March 20, 2024
By Kate Lovas, UNA-NCA Human Rights Committee Co-Chair

This International Women’s Day, George Washington University Law School, in partnership with the Embassies of the African Union, Spain, and Denmark, and other collaborators from the region like ARPA International Law Group held a discussion surrounding women, law, and development in Africa. Discussants along with Ambassadors Hilda Suka-Mfaduze, Mathilde Mukantabana, and Ángeles Moreno Bau were able to highlight the actions of their countries to further women’s rights and UNA NCA’s Board member and Human Rights Committee Chair, Leila Hanafi, moderated the session.

IWD 24 Event PanelThe African continent has demonstrated steady commitment to promoting gender equality and the empowerment of women, over the last two decades. Almost all countries have ratified the Convention on the Elimination of All Forms of Discrimination against Women; more than two thirds have ratified the African Union’s Protocol to the African Charter on Human and Peoples' Rights on the Rights of Women in Africa, also known as (Maputo Protocol), landmarks towards gender equality across Africa, promising equality and non-discrimination to women and girls in civil, political, economic, social and cultural rights. The panelists noted how, the Maputo Protocol, in particular, is widely regarded as a comprehensive, progressive and innovative legal instrument to inform countries’ legal, policy and institutional reforms that align with the commitments made. Significant strides have been taken in areas such as economic and social welfare rights, the right to participate in the political and decision-making process, marriage rights, reproductive health and protection against female genital mutilation (FGM).

Sylvie Bissaloue, a Human Rights Attorney from Benin, demonstrated the progress of gender equality in her country through a traumatic story of a young girl being raped by a neighbor. She shared how a story like that used to end with the family of the rapist praying for forgiveness from the girl’s family, but instead today leads to the rapist serving 30 years in prison. Not only has there been legal changes in Benin to further women’s rights, but Sylvie shared actions the government has taken to ensure access to education for women, including free tuition for girls. Jacob Sule, Founder of iRead to Live Initiative in Nigeria, built on Sylvie’s heartfelt remarks by explaining that the inspiration for his women empowerment organization came from the idea that every girl deserves a seat at the table. He said that if you asked a boy on the street in Nigeria about his dreams he would talk about becoming the next president. If you ask a girl, they would ask for money to start a business. Jacob emphasized how girls deserve to share those dreams of being the next president.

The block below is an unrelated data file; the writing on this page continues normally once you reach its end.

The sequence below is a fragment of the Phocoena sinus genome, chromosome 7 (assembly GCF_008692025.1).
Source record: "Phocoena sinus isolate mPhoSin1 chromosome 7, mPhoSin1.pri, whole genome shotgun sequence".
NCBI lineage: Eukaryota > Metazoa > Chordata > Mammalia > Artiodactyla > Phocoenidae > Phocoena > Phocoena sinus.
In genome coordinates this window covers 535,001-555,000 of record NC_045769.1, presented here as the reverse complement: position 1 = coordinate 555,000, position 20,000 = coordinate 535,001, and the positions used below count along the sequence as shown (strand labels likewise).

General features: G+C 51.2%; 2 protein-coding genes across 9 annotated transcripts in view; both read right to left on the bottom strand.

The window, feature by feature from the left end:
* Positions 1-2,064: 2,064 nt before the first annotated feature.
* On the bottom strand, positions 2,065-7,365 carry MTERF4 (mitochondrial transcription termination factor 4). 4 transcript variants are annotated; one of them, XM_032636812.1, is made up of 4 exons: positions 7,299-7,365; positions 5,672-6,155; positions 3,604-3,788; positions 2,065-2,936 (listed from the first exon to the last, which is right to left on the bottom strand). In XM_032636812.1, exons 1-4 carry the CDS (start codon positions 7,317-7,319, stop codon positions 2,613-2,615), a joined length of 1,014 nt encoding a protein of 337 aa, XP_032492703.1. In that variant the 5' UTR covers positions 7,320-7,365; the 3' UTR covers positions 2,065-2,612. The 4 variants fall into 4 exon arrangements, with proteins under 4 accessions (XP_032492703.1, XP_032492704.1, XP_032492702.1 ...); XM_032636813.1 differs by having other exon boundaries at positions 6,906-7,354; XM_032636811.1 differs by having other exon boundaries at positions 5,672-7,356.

IWD 24 Event PanelEmpowering women and girls to pursue their dreams was a common theme of the night. Access to education was identified as a key role in empowering women and creating reform. Julia Vaillant’s team from the World Bank’s Africa Gender Innovation Lab works to discover policies to close the gender gap. She highlighted how gender gaps in secondary education have not been solved and outlined community level interventions to keep girls in school, including creating safe spaces, scholarships, and mentorship programs. The new Women, Business, and the Law Report of 2024 was also presented at the event. It showed that the legal gender gap is wider than previously thought and closing the gender gap can raise GDP by 20%, creating an economy more sustainable to shocks.

Ambassadors were also able to shine a light on obstacles their governments have faced while creating policies to further women’s rights. Ambassador Moreno Bau from Spain discussed the President’s worry over conservative reactions to the feminist policy he launched three years ago and how leadership commitment to address sensitivities is key to allyship on women’s rights matters. Deputy Chief of Mission Lucia Cherinda from Mozambique touched on the balance between men and women and the importance of remembering to prepare men when we are empowering women. Despite these obstacles, their governments remain conscious and are actively trying to increase women government participation. The discussion concluded on an artistic note with POLO Women Powered Stories and its founder, Miguel San Joaquin, a film producer who amplifies socio-economic transformative stories about inspiring developing countries and who emphasized the important of gender allyship in advancing social transformation in communities.

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